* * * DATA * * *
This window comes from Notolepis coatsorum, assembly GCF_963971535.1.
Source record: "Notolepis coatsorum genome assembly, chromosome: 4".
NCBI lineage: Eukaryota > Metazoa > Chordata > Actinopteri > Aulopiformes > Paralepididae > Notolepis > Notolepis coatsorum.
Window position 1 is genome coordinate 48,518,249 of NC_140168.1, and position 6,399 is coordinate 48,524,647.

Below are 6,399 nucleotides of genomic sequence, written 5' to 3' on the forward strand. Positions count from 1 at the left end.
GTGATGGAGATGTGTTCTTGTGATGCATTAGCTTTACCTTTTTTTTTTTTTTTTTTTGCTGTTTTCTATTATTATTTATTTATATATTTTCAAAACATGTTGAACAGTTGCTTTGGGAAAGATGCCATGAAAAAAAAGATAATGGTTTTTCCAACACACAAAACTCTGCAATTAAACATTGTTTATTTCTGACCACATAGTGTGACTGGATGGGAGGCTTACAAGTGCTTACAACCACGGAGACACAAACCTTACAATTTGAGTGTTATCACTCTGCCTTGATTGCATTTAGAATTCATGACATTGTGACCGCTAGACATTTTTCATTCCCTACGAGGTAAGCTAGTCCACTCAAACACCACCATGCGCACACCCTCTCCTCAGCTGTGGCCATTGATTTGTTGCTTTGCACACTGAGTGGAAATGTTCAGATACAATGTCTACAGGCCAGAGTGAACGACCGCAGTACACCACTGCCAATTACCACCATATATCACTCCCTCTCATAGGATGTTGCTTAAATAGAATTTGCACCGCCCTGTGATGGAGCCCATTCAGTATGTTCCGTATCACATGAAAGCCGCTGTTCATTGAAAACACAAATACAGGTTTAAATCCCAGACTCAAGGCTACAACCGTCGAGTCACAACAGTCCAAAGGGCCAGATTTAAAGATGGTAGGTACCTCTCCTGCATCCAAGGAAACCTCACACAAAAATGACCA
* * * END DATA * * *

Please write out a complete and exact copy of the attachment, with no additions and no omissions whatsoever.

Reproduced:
This window comes from Notolepis coatsorum, assembly GCF_963971535.1.
Source record: "Notolepis coatsorum genome assembly, chromosome: 4".
NCBI lineage: Eukaryota > Metazoa > Chordata > Actinopteri > Aulopiformes > Paralepididae > Notolepis > Notolepis coatsorum.
Window position 1 is genome coordinate 48,518,249 of NC_140168.1, and position 6,399 is coordinate 48,524,647.

Below are 6,399 nucleotides of genomic sequence, written 5' to 3' on the forward strand. Positions count from 1 at the left end.
GTGATGGAGATGTGTTCTTGTGATGCATTAGCTTTACCTTTTTTTTTTTTTTTTTTTGCTGTTTTCTATTATTATTTATTTATATATTTTCAAAACATGTTGAACAGTTGCTTTGGGAAAGATGCCATGAAAAAAAAGATAATGGTTTTTCCAACACACAAAACTCTGCAATTAAACATTGTTTATTTCTGACCACATAGTGTGACTGGATGGGAGGCTTACAAGTGCTTACAACCACGGAGACACAAACCTTACAATTTGAGTGTTATCACTCTGCCTTGATTGCATTTAGAATTCATGACATTGTGACCGCTAGACATTTTTCATTCCCTACGAGGTAAGCTAGTCCACTCAAACACCACCATGCGCACACCCTCTCCTCAGCTGTGGCCATTGATTTGTTGCTTTGCACACTGAGTGGAAATGTTCAGATACAATGTCTACAGGCCAGAGTGAACGACCGCAGTACACCACTGCCAATTACCACCATATATCACTCCCTCTCATAGGATGTTGCTTAAATAGAATTTGCACCGCCCTGTGATGGAGCCCATTCAGTATGTTCCGTATCACATGAAAGCCGCTGTTCATTGAAAACACAAATACAGGTTTAAATCCCAGACTCAAGGCTACAACCGTCGAGTCACAACAGTCCAAAGGGCCAGATTTAAAGATGGTAGGTACCTCTCCTGCATCCAAGGAAACCTCACACAAAAATGACCA